Again, how does this statement square with the fact that AMD's latest and greatest easily walks all over a Q66/6800 when the two cpus are fed the appropriate benchmark software--and even when the Intel Q's are clocked half a GHz higher than the Phenom? The fact that Phenom is inconsistent in that regard seems to me entirely consistent with the fact that Phenom is a new architecture which has not yet been properly optimized for or supported by much of the benchmark software that pretends to be able to measure its performance potential. I think these inconsistencies will sort themselves out in time as the Phenom architecture becomes better known and supported.


    Again, you are ignoring the benchmarks in which the Phenom easily bests the Q66/6800's as well as older Athlons. Sparse though such examples may be at present, they do indicate dramatically that the situation is nowhere near as consistent as you represent it.

    I've seen prices quoted for the top-end Core 2 cpus in excess of $1,000. It was to those that I was referring, the price of the motherboards at that point being moot.

    I fail to see why they'd declare it "over" since Intel isn't yet shipping 45nm Core 2's at any level that could be considered comparable to the volume of 65nm Core 2's it is shipping, if Intel is shipping 45nm Core 2's in any volume at all...;) As is evident in this industry, a company's production plans for a product do not equal actual production of the product itself, as often even the best-laid plans of mice and men go awry...;) IE, it isn't wise for any company to do too much of counting its chickens before they hatch. I'm sure you know that Intel has wound up with egg on its face many times in the past for doing just that.

    The basic thrust of what you seem to be saying here is that you regard Intel as a perfect corporation always manufacturing perfect products, perfectly on time according to its pre-announced schedules. Of course, I would energetically disagree with any such characterization of any hardware company, AMD and Intel included. OTOH, you don't seem to be able find anything approaching perfection when it comes to your assessment of AMD.
     
  11. ShaidarHaran

    ShaidarHaran hardware monkey
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    Walt, I'm not sure which alternate universe you live in where Core 2 only shipped @ 1.9GHz at launch, but in this one they shipped the X6800 @ 2.93GHz the same day as the rest of the original 6xxx family members.
     
  12. Skrying

    Skrying S K R Y I N G
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    WaltC is known for... lets call it... very positive outlook on AMD/ATi parts. Not surprising that he's trying desperately to make it look "good" instead of the steaming pile of bad that it is. In fact, I think he's at a point where he even buys into his bullshit.
     
  13. ShaidarHaran

    ShaidarHaran hardware monkey
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    And I'm not? ;)

    I'd love to believe that compiler optimizations & software recompilations will bring about measurable performance increases for Phenom yet somehow won't also raise the performance of C2Q processors, but I don't live in a fantasy world so I can't believe that. I don't really buy anything he's selling, and wish AMD would wake up and smell the coffee. When one of their most hardcore fans abandons them altogether, they need to take a hard look at their failure to execute.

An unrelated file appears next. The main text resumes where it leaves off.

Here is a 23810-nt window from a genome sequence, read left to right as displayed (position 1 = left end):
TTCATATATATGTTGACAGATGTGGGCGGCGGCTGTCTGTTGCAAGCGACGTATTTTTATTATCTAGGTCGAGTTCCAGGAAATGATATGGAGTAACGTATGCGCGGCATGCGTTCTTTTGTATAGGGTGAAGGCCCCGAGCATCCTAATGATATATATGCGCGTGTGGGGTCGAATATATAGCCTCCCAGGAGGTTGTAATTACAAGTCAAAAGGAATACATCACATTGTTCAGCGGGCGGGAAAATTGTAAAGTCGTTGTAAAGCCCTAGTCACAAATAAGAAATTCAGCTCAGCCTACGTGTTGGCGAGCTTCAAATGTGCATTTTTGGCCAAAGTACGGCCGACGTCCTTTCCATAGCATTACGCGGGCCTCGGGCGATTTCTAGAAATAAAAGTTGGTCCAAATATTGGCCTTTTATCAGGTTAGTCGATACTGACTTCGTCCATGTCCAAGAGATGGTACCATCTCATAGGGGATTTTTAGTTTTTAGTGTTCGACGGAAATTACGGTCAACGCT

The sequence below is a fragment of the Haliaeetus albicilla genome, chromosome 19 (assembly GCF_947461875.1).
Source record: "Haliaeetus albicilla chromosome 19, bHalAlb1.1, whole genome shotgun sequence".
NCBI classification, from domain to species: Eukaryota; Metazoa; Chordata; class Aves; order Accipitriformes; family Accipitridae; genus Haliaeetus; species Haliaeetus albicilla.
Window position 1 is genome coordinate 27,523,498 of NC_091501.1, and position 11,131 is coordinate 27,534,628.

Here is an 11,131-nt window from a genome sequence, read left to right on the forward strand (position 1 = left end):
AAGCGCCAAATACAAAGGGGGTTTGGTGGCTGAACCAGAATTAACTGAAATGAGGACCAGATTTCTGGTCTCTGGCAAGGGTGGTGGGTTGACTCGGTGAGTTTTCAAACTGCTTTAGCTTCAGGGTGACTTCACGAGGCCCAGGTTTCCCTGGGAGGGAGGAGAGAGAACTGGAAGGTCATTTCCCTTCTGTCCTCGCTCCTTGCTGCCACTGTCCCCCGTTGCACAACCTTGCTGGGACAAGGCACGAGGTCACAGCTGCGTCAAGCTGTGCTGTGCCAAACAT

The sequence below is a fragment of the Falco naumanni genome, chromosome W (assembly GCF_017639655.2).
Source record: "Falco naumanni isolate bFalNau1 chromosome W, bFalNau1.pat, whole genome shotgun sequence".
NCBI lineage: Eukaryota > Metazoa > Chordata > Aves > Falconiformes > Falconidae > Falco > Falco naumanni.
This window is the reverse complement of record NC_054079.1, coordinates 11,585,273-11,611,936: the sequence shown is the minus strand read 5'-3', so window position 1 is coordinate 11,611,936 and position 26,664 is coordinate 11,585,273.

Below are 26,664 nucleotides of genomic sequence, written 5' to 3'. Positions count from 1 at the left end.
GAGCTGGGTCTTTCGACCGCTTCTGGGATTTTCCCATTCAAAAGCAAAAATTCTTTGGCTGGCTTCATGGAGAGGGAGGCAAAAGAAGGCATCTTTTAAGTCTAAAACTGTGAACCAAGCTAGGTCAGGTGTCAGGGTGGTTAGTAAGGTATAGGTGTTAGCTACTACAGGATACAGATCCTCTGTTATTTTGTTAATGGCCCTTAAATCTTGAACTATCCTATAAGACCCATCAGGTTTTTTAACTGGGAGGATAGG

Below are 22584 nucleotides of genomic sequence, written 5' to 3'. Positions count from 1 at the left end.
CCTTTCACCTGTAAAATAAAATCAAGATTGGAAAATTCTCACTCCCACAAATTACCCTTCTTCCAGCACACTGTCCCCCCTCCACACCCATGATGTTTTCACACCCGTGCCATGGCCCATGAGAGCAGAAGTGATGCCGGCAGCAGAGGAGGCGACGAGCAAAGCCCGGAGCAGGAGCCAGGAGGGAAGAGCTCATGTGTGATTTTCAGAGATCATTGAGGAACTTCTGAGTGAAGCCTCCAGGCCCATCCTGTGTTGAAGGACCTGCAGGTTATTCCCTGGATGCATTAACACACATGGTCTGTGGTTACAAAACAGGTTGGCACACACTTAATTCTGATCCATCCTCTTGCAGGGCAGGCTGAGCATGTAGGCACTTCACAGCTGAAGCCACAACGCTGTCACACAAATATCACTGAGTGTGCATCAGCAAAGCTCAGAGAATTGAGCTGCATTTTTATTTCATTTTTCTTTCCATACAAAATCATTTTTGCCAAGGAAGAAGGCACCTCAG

14. INKster

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    I know it's probably embarrassing for AMD to admit it, but they really need this out now, badly:

    [​IMG]

    If they have any hopes of riding the wave and sell CPU's at higher profit (maybe even GPU's -why not ?-, on the cheaper 750a models), the motherboard chipset also needs to entice prospective buyers with any new feature they can muster.
    So what it's from another vendor ? It's not like it hurt them during the K7/K8 glory days, isn't it ?
     
  15. Skrying

    Skrying S K R Y I N G
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    You're a Nvidia worshiper compared to WaltC.
     
  16. Geeforcer

    Geeforcer Harmlessly Evil
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    Anyway, back in the real world.

    After a year of hype, AMD fastest newly launched CPU that is slower than competitor's SLOWEST comparable model which has been on the market for 10 months, while consuming more power that the aforementioned. To someone who was really looking forward to what K10 can do, this f-ing sucks.

    [FONT=arial, helvetica, sans serif][/FONT]
     
  17. ShaidarHaran

    ShaidarHaran hardware monkey
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    I take it you never read any of my 17k+ posts @ Rage3d :lol:
     
  18. Kanyamagufa

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    Fuckin' SB600...it's all your fault.
     
  19. Geeforcer

    Geeforcer Harmlessly Evil
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    Oh, the memories...

    The last minute and a half = pure gold.. If there is ever an investor lawsuit against AMD, it might crack Top 10 on the plaintiff's evidence list.
     
    #119 Geeforcer, Nov 20, 2007
    Last edited by a moderator: Nov 20, 2007
  20. stevem

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    Intel does have a tremendous process node/fabrication advantage. Without much better IPC, AMD's PTP advantage won't outperform C2Q on the desktop.

    To not primetime SB700 with the RD790 chipset was unfortunate...

    Yeah, I remember that one. Certainly cringeworthy in retrospect.
     
    #120 stevem, Nov 20, 2007
    Last edited by a moderator: Nov 20, 2007